The legacy of Henry Engel, the 6-year-old son of NBC News' chief foreign correspondent Richard Engel, is still living on almost eight months after his death from Rett syndrome.
Doctors who worked with Henry at the Duncan Neurological Research Institute in Houston dedicated a balcony in his name this week, Engel said, honoring his son's life, "which was far too short, and also to recognize his contributions to science."
"We have a vendetta against Rett syndrome and we want to cure it," Engel's wife, Mary Forrest Engel, said on TODAY. "We don't want anyone else to go through this. We don't want any other child to lose their life. Henry lost his life to Rett syndrome, and we want it gone."
The Engels announced on Aug. 18 Henry had died after his battle with Rett syndrome, a rare genetic neurological disorder without a treatment or cure.
Henry was diagnosed with the disorder after he was slow to reach some developmental milestones as an infant. The Engels brought Henry to the Duncan Neurological Research Institute at Texas Children’s Hospital in 2018 to seek further guidance.
"A single, devastating typo in his genetic code robbed him of the ability to walk, talk and control his body," Engel said on TODAY. "And it caused numerous underlying health conditions, including impacting his breathing."
Rett syndrome can cause loss of speech, involuntary hand movements, problems with walking, seizures, scoliosis and breathing issues, according to the International Rett Syndrome Foundation.
The disorder affects about one in every 10,000 to 15,000 live female births worldwide, according to the National Institutes of Health. Rett syndrome is more common in females because they have two X chromosomes, and the cause of the disorder is due to a mutation on the MECP2 gene on the X chromosome not functioning, TODAY.com previously reported.
The disorder is more severe in males because they only have one X chromosome, said Dr. Huda Zoghbi, the founding director at Duncan Neurological Research Institute. Henry’s specific genetic mutation had never been seen before.
The Engels used regular therapies to keep Henry's body moving and mind active, including learning to take steps in a walker, communicating with cards and loving on his younger brother, Theo.
"Henry had no bad qualities. No, none, zero. But the one that I thought about and I was thinking about today was his tenacity," Forrest Engel said. "He was so hard working and he had to do so much that a child should not necessarily have to do. But he did it. And he did it most often with a smile, and he just never gave up."
Henry developed a new condition, dystonia, in his last few months, which caused uncontrollable shaking and muscle contractions, making his underlying health issues much worse, Engel said.
Zoghbi described losing Henry just before his seventh birthday as one of the toughest days in her profession. "So that was one of the hardest days in our career, I would share openly with you," she said. "We all cried."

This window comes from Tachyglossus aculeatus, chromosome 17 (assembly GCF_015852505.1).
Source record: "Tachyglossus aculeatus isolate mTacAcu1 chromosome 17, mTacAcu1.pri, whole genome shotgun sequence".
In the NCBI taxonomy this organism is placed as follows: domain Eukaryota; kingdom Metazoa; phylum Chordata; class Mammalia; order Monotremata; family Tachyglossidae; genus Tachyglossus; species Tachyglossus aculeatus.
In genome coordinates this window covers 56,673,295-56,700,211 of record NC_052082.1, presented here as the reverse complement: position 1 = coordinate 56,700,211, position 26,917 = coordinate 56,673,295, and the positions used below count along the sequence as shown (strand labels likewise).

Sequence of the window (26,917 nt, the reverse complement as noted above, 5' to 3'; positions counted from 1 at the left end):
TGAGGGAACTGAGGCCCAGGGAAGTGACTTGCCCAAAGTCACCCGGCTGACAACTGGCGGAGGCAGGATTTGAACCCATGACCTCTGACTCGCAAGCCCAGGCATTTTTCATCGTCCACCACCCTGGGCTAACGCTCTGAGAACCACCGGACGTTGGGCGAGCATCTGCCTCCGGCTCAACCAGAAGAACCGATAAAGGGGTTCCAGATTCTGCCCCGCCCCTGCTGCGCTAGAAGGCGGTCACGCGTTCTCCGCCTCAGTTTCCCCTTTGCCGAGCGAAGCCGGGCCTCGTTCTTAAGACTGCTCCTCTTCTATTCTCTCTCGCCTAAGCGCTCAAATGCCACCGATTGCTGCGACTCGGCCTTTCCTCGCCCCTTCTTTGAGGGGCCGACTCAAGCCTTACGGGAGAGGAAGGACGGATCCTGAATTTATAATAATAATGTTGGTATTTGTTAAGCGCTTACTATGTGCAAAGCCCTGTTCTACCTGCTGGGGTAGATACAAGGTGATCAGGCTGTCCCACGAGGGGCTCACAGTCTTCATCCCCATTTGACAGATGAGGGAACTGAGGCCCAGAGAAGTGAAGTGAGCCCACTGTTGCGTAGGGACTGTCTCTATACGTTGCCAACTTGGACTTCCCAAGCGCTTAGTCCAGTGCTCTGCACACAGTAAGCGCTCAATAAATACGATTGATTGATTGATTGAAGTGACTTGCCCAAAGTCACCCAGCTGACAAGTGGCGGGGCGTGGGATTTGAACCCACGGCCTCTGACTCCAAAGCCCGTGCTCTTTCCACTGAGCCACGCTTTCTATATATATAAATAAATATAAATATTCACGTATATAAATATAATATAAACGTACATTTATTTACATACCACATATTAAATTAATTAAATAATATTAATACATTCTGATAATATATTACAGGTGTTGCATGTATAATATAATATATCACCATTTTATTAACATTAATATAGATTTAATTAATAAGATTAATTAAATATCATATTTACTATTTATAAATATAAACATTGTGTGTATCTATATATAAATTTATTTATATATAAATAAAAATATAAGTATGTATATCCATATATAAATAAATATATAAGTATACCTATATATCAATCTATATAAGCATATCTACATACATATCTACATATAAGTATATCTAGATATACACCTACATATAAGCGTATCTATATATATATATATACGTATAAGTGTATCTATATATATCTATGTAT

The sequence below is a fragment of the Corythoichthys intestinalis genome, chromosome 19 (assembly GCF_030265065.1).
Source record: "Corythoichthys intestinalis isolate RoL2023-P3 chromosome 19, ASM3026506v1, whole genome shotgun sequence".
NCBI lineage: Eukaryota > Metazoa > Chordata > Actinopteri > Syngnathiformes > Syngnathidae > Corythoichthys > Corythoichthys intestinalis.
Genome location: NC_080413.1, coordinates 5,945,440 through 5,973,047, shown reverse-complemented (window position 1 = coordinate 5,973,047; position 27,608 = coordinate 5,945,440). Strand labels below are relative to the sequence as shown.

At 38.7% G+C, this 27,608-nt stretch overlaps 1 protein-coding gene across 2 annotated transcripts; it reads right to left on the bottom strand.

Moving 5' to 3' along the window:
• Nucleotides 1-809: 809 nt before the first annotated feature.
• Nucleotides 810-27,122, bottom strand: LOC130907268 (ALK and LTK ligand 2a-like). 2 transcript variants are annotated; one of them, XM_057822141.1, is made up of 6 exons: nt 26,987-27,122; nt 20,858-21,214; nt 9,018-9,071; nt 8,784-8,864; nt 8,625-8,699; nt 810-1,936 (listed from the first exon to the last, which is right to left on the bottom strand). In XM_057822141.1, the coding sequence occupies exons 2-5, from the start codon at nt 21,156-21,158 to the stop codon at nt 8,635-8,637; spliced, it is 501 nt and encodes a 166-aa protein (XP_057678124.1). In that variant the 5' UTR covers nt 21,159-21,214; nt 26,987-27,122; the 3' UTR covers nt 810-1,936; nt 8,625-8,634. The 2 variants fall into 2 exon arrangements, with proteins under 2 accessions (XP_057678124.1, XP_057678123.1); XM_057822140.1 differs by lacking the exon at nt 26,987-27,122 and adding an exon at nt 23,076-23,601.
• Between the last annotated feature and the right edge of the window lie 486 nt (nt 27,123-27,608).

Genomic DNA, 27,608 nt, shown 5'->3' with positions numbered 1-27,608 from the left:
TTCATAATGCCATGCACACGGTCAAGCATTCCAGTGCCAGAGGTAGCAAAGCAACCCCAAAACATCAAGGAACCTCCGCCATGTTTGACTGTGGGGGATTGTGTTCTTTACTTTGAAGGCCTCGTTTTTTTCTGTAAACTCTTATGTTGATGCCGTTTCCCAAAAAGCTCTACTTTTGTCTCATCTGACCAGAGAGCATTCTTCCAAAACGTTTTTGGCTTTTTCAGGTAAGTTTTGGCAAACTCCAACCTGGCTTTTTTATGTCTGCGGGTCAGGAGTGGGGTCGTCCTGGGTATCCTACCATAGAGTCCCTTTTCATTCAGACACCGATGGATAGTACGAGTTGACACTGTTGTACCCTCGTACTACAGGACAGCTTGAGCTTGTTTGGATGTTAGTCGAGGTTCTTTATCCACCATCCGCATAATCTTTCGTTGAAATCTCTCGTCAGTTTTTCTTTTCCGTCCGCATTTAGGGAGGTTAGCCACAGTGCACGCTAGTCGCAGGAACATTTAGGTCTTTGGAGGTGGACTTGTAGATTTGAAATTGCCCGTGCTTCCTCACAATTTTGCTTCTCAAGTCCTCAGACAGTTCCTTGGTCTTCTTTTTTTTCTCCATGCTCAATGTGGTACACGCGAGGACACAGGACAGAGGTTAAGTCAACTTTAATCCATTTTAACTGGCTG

Zoghbi said she believes Henry's cells could hold the secret to finding a cure for Rett syndrome.
"Our Rett syndrome research will continue to push as hard as possible to develop treatments," Zoghbi said at the unveiling of the balcony. "This is how we will honor Henry’s life."
Forrest Engel said she still thinks of Henry all the time, and when feelings come over her, she just goes with it: "Because to push it down and try to not feel it doesn't help at all."
She also shared that a friend who also lost her child told her she writes a letter to her daughter every night.
"So I ordered a journal," Forrest Engel said. "I'm going to start to try to do that because I think that ending my day with writing to Henry and just saying, 'This is what we did today.' He is still very much a part of our family."
Engel said the balcony unveiling was a tough, but positive experience.
"We're trying to keep the fight going. There are a lot of families out there who saw our story, and heard about Henry's story over the years," he said. "We want to let them know that we haven't given up, that Henry hasn't given up on them. We're all still in this because there's a killer out there and we're making progress, and we want to keep it up until we can settle the score."
Engel added at the unveiling of the balcony: "It didn’t happen in his lifetime, but with his cells still working, still contributing to science, I’m convinced we’re going to get there so that no other child, no other family has to go through this terrible trauma and that his life will have a deeper meaning."
"If he can continue to contribute even from beyond, it would be an amazing, miraculous legacy that we’re looking forward to," he continued.
Zoghbi agreed: "And he will, he definitely will."